2023-05-13T19:48:42.101157Z DEBUG hyper::client::connect::http: connected to
2023-05-13T19:48:42.101667Z DEBUG hyper::proto::h1::io: flushed 202 bytes
2023-05-13T19:48:42.102419Z DEBUG hyper::proto::h1::io: parsed 3 headers
2023-05-13T19:48:42.102462Z DEBUG hyper::proto::h1::conn: incoming body is content-length (66 bytes)
2023-05-13T19:48:42.102533Z DEBUG hyper::proto::h1::conn: incoming body completed
2023-05-13T19:48:42.102634Z DEBUG hyper::client::pool: pooling idle connection for ("http",
2023-05-13T19:48:42.102642Z  INFO client: returned content type: "application/rdap-x;extensions=\"foo bar\""
2023-05-13T19:48:42.102664Z  INFO client: status code is 418 I'm a teapot
2023-05-13T19:48:42.102777Z  INFO client: response is {"errorCode":418,"title": "Your Beverage Choice is Not Available"}

Here is the output of the server. It show that the client, upon redirect, automatically sends the media type but does not automatically preserve the query parameters.

2023-05-13T19:48:30.935786Z  INFO servers: starting server on port 3000
2023-05-13T19:48:30.935816Z  INFO servers: starting server on port 4000
2023-05-13T19:48:42.099642Z DEBUG hyper::proto::h1::io: parsed 2 headers
2023-05-13T19:48:42.099688Z DEBUG hyper::proto::h1::conn: incoming body is empty
2023-05-13T19:48:42.099847Z  INFO servers: Serving request from
2023-05-13T19:48:42.099877Z  INFO servers: accept values: "application/rdap+json, application/rdap-x+json;extensions=\"foo bar\""
2023-05-13T19:48:42.099902Z  INFO servers: redirecting to server on port 4000
2023-05-13T19:48:42.100047Z DEBUG hyper::proto::h1::io: flushed 147 bytes
2023-05-13T19:48:42.101783Z DEBUG hyper::proto::h1::io: parsed 3 headers
2023-05-13T19:48:42.101811Z DEBUG hyper::proto::h1::conn: incoming body is empty
2023-05-13T19:48:42.101921Z  INFO servers: Serving request from
2023-05-13T19:48:42.101940Z  INFO servers: accept values: "application/rdap+json, application/rdap-x+json;extensions=\"foo bar\""
2023-05-13T19:48:42.101953Z  INFO servers: responding with an unuseful error
2023-05-13T19:48:42.102096Z DEBUG hyper::proto::h1::io: flushed 207 bytes
2023-05-13T19:48:42.103705Z DEBUG hyper::proto::h1::conn: read eof
2023-05-13T19:48:42.103697Z DEBUG hyper::proto::h1::conn: read eof

Preservation of query parameters is not a common feature of HTTP client and server libraries, whereas preservation of media types is common.

A.2.3. Architectual Violations

As noted in [RFC3986], URI query parameters are meant to be part of the identity of the resource being identified by a URI and pointed to by the location of a URL. RDAP extensions change the portions of JSON returned by the server but are not intended to change the resource being identified. That is, a domain registration is the same domain registration regardless of whether the postal address in that domain registration is communicated via JCard or a new RDAP extension for JSContact.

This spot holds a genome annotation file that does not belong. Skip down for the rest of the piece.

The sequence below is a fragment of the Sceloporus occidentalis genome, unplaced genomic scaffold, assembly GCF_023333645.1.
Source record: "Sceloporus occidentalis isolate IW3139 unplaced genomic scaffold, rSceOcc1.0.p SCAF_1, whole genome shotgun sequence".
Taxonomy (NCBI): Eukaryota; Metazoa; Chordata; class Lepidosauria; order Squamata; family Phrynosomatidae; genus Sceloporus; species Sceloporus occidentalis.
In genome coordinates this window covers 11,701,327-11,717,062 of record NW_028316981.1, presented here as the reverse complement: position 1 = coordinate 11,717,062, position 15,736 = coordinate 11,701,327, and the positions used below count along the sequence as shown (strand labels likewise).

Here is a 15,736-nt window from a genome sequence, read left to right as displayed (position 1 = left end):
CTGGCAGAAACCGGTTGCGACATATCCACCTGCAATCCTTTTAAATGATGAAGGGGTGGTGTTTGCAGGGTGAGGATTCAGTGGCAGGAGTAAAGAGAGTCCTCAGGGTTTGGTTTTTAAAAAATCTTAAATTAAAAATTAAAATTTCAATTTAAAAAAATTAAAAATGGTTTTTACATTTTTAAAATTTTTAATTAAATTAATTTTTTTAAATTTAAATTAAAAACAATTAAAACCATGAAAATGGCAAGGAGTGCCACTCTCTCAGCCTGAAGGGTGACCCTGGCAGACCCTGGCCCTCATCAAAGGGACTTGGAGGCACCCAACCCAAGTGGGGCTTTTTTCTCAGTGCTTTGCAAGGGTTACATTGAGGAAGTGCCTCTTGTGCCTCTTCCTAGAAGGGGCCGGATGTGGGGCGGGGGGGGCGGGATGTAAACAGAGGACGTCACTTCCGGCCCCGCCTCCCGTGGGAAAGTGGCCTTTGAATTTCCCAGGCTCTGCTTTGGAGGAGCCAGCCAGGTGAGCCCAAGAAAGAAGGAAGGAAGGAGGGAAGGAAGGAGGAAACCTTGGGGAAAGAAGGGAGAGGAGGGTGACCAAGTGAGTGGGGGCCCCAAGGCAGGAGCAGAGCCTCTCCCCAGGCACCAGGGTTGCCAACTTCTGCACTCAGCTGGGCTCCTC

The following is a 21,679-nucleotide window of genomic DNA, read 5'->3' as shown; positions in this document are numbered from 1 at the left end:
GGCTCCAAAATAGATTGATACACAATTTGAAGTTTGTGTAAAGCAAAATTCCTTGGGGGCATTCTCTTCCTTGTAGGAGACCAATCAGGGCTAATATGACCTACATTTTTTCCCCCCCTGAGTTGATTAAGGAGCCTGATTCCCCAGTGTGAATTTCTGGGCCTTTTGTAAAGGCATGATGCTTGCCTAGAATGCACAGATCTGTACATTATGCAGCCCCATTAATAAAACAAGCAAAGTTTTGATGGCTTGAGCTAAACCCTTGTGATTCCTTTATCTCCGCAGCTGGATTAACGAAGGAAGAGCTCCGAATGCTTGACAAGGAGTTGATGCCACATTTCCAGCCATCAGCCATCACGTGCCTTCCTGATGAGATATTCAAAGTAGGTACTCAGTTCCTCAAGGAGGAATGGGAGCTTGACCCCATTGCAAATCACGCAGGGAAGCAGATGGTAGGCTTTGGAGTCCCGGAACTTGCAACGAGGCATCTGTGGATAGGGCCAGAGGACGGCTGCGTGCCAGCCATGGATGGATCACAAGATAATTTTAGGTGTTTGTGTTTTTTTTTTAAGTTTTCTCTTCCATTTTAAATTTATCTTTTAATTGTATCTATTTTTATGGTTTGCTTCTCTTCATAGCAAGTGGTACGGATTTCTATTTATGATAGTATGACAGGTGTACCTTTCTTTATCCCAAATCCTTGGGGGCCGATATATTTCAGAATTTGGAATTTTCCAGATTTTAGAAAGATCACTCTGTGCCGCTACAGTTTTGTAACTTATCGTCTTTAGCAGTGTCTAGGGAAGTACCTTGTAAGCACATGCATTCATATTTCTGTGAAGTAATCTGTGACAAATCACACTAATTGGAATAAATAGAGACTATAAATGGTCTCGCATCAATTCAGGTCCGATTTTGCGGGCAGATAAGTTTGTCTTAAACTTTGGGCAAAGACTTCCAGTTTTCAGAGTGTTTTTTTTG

Changing how the content of a resource is conveyed is called content negotiation and is discussed in detail in [RFC9110] using media types.

Readers should note that protocol design is not a "priestly affair" in which architectural violations are strictly forbidden. Every design decision is a trade-off. However, following the architecture of an ecosystem generally makes re-use of software and systems easier, and often eases the adoption of newer features in the future. When given the choice between two designs, the design that does not violate architecture should be preferred.

A.3. RDAP Extension Versioning

It is beyond the scope of this document to define the versioning of RDAP extensions. However, there is design intent to allow the use of explicitly versioned RDAP extension identifiers where they are also compatible with the identifiers used in the rdapConformance array of RDAP.

Consider the scenario in which the IETF decides that RDAP extension identifiers suffixed with the character string __V denotes RDAP extensions versioned using a semantic versioning scheme. In this scenario, the RDAP extension identifier fizzbuzz__V is registered with IANA. The __V suffix indicates that when the identifier is used in the rdapConformance array, it must appear appended with a character string denoting the semantic version of the extension.

For example, fizzbuzz__V_2_1 denotes version 2.1 of the fizzbuzz extension. In RDAP JSON, the conformance would appear as:

"rdapConformance" : [

The usage with the rdap-x media type would be:

application/rdap-x+json;extensions="rdap_level_0 fizzbuzz__V_2_1"

Readers should note that this scenario is provided to show design intent and is not a full-fledged extension versioning design. Additionally, the new media type defined in this document has utility with existing, opaquely versioned RDAP extensions and does not depend on the definition of a new versioning scheme for RDAP extensions.

Authors' Addresses

Andy Newton
Jasdip Singh